Steller is something of an unlikely small business owner in the second half of life in several respects (as you'll see in a moment). But other parts of her story are typical among encore entrepreneurs.

Most importantly, her experience illustrates a major theme of the second-life small business owner: The critical role community plays in the creation and the running of a startup.

Steller's is wide ranging. It includes an organization focused on helping women succeed at starting a business (Minneapolis' WomenVenture); her employees; the local stores that sell her products and the event sponsors that let her showcase the repurposed crafts.

Community connections don't guarantee success for newbie second-act entrepreneurs, but they dramatically hike the odds of turning an idea or a passion into a real business.

"You have people you can reach out to," says Carrie Moore, chief advancement officer at WomenVenture, an organization that supports women-owned businesses through education, mentors, networking and a microlending program for low-income entrepreneurs.

How She Became an Entrepreneur

Briefly, here's the backstory to Steller Handcrafted Goods.

Steller has lived in the Elliott Park neighborhood of downtown Minneapolis since 1986 with her husband, Tom Steller, a long-time pastor with Bethlehem Baptist Church. A stay-at-home mom, she raised six children.

She always enjoyed craft making and in the early 2000s, started creating items from repurposed Scandinavian sweaters — mostly for friends, but some sold at local craft fairs.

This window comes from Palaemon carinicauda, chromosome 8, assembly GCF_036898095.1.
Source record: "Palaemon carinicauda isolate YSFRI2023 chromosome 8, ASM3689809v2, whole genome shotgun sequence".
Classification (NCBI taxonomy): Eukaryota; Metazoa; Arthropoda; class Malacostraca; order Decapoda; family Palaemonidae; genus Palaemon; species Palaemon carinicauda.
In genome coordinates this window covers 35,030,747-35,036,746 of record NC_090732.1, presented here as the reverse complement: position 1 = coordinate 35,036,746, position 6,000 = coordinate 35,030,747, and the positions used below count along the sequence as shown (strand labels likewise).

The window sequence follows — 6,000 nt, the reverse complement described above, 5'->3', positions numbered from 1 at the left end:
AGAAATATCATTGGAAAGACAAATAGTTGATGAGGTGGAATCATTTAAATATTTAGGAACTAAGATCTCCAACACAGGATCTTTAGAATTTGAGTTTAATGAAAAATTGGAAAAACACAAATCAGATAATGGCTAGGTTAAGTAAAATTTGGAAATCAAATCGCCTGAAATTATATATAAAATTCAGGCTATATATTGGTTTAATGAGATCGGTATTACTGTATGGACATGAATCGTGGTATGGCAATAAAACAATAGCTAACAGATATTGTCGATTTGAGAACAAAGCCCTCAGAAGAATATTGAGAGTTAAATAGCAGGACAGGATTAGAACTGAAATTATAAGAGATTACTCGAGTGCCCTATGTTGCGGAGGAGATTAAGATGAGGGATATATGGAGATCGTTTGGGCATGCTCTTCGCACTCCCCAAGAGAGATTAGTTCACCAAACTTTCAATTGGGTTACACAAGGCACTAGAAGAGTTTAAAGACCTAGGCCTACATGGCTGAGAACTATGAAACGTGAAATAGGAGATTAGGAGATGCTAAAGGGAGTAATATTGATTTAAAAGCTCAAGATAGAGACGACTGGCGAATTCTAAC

"I don't have any plans to retire. My husband doesn't either," she says. "We love our work so much."

Steller figured that at some point she'd get a job at Trader Joe's or someplace like it when she and Tom became empty nesters.

"I knew that I wanted to be home during the years we were raising kids," she says. "I also knew I had to work when they left."

Starting a business? Not on her radar screen.

But in 2012, Steller was invited to participate in the Norsk Høstfest in Minot, N.D, the largest Scandinavian festival in North America. At 53, the invitation spurred her to think through whether her craft was a hobby or a business.

So, she decided to give entrepreneurship a try.

Getting Help Learning Business Basics

Knowing nothing about launching or running a small business, she went to WomenVenture in 2012 to learn the basics.

"People aren't born to create a business plan," says WomenVenture's Moore. "You can learn."

Of course, starting and owning a business isn't easy. Steller had a steep learning curve. She borrowed money to fund an ambitious craft project early on and several unanticipated setbacks nearly sunk her business. But she persevered.